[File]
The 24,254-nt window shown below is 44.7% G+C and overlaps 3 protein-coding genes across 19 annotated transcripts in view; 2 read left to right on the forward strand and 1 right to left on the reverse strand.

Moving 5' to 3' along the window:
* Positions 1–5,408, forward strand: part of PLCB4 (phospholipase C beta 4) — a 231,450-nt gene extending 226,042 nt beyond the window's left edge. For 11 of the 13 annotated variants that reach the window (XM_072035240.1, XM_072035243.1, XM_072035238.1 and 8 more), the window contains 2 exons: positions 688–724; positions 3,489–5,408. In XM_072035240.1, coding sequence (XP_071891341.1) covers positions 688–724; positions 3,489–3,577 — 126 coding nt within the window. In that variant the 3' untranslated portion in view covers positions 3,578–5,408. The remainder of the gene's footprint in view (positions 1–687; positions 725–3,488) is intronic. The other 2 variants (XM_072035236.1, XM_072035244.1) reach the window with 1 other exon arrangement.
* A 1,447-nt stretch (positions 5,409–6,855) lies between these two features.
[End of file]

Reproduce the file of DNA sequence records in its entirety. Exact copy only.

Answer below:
The 24,254-nt window shown below is 44.7% G+C and overlaps 3 protein-coding genes across 19 annotated transcripts in view; 2 read left to right on the forward strand and 1 right to left on the reverse strand.

Moving 5' to 3' along the window:
* Positions 1–5,408, forward strand: part of PLCB4 (phospholipase C beta 4) — a 231,450-nt gene extending 226,042 nt beyond the window's left edge. For 11 of the 13 annotated variants that reach the window (XM_072035240.1, XM_072035243.1, XM_072035238.1 and 8 more), the window contains 2 exons: positions 688–724; positions 3,489–5,408. In XM_072035240.1, coding sequence (XP_071891341.1) covers positions 688–724; positions 3,489–3,577 — 126 coding nt within the window. In that variant the 3' untranslated portion in view covers positions 3,578–5,408. The remainder of the gene's footprint in view (positions 1–687; positions 725–3,488) is intronic. The other 2 variants (XM_072035236.1, XM_072035244.1) reach the window with 1 other exon arrangement.
* A 1,447-nt stretch (positions 5,409–6,855) lies between these two features.